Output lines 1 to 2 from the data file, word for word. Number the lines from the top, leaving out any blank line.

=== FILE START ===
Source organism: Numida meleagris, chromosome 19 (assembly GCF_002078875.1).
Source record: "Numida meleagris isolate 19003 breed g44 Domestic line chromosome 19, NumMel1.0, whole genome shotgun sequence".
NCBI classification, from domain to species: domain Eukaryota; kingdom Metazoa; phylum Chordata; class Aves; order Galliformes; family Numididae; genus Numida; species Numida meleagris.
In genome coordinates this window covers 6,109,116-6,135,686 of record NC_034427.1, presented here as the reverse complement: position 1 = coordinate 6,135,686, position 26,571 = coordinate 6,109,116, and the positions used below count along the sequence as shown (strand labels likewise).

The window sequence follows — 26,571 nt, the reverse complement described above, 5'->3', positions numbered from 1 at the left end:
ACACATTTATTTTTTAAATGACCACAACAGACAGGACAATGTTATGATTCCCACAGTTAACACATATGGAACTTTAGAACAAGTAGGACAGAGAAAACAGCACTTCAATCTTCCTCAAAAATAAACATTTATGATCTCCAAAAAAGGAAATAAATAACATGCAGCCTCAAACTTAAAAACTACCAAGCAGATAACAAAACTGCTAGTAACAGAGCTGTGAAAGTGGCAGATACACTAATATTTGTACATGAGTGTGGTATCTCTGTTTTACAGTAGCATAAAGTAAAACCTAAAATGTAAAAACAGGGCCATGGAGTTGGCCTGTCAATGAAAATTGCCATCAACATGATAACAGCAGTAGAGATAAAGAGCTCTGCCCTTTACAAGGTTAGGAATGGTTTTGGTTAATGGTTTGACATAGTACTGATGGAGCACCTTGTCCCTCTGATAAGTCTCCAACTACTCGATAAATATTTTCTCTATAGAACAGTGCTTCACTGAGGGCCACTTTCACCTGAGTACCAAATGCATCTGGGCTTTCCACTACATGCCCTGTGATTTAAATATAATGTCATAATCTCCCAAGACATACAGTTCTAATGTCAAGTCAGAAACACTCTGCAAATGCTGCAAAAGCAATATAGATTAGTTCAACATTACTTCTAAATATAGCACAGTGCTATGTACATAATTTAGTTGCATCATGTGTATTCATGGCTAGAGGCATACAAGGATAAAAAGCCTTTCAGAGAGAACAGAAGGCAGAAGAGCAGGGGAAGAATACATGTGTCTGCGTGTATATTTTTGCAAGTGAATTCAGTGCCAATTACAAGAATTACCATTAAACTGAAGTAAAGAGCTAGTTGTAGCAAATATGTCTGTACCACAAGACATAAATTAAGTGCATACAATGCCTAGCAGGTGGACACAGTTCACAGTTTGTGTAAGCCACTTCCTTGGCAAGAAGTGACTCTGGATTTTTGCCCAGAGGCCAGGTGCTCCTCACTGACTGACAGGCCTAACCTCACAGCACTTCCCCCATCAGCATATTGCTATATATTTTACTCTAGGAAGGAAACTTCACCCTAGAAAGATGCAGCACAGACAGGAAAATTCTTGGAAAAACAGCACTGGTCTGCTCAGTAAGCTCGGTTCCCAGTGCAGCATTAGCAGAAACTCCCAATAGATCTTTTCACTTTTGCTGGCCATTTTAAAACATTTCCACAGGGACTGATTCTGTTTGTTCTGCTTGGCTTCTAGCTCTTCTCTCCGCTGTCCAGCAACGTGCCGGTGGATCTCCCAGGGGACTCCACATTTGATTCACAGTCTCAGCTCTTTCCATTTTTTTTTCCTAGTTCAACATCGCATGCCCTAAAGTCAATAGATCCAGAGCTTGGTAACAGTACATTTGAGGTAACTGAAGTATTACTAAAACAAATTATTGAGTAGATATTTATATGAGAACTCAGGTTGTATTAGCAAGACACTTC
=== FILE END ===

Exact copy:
Source organism: Numida meleagris, chromosome 19 (assembly GCF_002078875.1).
Source record: "Numida meleagris isolate 19003 breed g44 Domestic line chromosome 19, NumMel1.0, whole genome shotgun sequence".